The two main values that I want “Orange” to mean are honor and integrity. One of these values is already in the Strategic Plan and I wanted to emphasize this values importance and the other I wanted to show the importance of this in personal and work relationships between people. The reason that I want this is that if students have honor and integrity they will be desired because out in the work place for the fact that they will have the honor to be trustworthy to others and have the integrity to ask help with problems along with having the integrity to finish their work. Integrity is adherence to moral and ethical principles; soundness of moral character. Integrity can be demonstrated by one’s ability to adhere to their own principles even when others around him or her are trying to convince them to do otherwise. One example could be not giving into peer pressure.  The reason I believe it is a good value because it requires work and thought to be a person of integrity. This work and thought require a person to take time and be mindful so that they can assess their values so that they can put their values to use when the time arises. Honor is honesty, fairness, or integrity in one’s beliefs and actions. Honor can be shown by simple acts such as not cheating on a test and telling the truth. As a value honor is very simple to do in many cases on a basic level but when a person exemplifies honor they go beyond what is asked of them. Honor requires a person to asses themself and to be true to their beliefs. The reason that I find these values to be extremely valuable to ethics is that they require one to think and asses themselves to see who they are and what values they stand for.

An effective way to introduce and communicate my message of integrity and honesty is to introduce it early by incorporating these values into the first year experience. The reason for this is that people are very impressionable with their first impressions and if students are started with these values they will carry them on for their entire time at Oregon State. This method can be compared to the anti-tobacco message that is given to kids in elementary school. If you introduce a concept early enough people will pick it up and incorporate it into a part of themselves and that is my idea of incorporating it into a part of the new first year experience which is part of the introduction of freshmen to Oregon State then it will be more effective in incorporating it if this were to happen. This method is like the old proverb of striking while the iron is hot.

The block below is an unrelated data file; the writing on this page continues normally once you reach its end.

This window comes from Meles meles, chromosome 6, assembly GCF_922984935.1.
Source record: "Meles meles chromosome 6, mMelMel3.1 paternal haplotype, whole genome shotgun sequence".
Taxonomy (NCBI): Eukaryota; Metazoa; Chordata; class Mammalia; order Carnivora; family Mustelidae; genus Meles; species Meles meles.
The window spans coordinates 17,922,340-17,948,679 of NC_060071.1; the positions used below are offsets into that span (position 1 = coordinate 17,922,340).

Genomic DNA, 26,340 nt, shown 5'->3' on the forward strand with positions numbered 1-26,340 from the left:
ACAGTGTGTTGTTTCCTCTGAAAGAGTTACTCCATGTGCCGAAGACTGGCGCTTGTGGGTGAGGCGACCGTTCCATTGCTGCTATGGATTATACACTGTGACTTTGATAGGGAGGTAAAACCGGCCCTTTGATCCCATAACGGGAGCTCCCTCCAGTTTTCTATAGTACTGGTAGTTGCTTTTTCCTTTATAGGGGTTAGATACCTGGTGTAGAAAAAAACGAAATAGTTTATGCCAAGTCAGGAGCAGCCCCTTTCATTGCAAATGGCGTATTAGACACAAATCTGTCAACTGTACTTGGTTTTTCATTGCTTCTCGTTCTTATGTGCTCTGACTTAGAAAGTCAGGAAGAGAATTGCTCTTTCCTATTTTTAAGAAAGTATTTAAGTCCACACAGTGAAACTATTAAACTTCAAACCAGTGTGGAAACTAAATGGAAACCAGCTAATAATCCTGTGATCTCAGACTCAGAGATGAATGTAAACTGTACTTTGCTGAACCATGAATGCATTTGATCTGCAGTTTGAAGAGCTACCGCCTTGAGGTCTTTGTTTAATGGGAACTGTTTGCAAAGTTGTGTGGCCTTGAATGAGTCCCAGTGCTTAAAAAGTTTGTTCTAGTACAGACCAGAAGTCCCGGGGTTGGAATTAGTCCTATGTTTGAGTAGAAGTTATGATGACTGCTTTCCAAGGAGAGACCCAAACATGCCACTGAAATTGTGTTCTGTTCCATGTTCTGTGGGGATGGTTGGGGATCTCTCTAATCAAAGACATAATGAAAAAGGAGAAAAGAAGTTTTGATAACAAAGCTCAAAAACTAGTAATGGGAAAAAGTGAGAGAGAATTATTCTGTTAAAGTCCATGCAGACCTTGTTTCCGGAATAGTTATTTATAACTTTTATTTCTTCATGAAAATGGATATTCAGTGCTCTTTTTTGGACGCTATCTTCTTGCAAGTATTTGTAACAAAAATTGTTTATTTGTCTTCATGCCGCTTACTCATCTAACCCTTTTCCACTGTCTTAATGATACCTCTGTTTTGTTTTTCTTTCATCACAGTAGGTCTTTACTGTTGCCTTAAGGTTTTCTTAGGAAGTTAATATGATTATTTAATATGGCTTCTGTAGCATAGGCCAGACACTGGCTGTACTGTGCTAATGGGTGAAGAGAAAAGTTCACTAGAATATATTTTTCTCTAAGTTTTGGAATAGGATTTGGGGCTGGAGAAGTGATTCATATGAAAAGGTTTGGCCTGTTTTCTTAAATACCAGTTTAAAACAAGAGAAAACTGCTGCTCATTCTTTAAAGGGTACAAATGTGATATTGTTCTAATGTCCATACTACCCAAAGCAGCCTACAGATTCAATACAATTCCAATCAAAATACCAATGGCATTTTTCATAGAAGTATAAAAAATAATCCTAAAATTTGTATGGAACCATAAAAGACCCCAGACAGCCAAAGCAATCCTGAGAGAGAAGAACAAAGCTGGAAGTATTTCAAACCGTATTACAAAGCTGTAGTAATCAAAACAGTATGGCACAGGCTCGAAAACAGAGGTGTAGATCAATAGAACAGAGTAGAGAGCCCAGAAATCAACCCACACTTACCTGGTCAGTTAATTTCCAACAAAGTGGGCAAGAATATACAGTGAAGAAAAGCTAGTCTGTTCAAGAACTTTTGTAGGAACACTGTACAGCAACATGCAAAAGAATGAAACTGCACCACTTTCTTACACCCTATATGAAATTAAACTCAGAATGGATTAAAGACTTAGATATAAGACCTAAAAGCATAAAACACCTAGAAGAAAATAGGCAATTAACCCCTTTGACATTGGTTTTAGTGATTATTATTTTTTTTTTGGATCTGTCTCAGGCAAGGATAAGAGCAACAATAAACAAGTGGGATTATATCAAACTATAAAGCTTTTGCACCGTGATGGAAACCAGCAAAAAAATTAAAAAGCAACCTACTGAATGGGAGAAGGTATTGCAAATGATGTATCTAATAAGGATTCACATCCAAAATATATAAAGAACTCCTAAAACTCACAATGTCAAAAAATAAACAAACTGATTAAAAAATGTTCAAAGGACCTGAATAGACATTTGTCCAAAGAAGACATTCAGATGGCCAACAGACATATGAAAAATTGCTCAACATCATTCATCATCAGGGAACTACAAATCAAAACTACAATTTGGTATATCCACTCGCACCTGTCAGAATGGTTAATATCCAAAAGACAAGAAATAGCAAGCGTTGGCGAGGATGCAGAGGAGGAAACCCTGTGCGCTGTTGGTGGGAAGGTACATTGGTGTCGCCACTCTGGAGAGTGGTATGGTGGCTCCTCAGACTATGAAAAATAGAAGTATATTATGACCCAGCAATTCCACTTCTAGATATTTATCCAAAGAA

The implementation of this plan would be most effective by putting a part of Orientation week that all new and incoming freshmen are a part of. This way a majority of freshmen will participate in the event. However this alone will not be enough to have it stick in their minds. Only covering this once will be ineffective in the long term because freshmen like most people will forget about it. And that is why to make this program the most effective there will need to be reinforcement sessions during the school year. Now these reinforcement sessions will not be possible in large groups because of classes and commitments that freshmen will have during the term. My solution for this is to train the Residents Assistance to then teach the freshmen. There are two Resident Assistance per floor in most halls with around 40 for each Resident Assistant. This way there will be smaller groups which will facilitate learning. It is feasible to do this once per term any more would put too much pressure and commitment upon both the Resident Assistance and the freshmen in the terms of time. This is the basic outline for implementation for me it can be tweaked and reworked so that it will be more effective.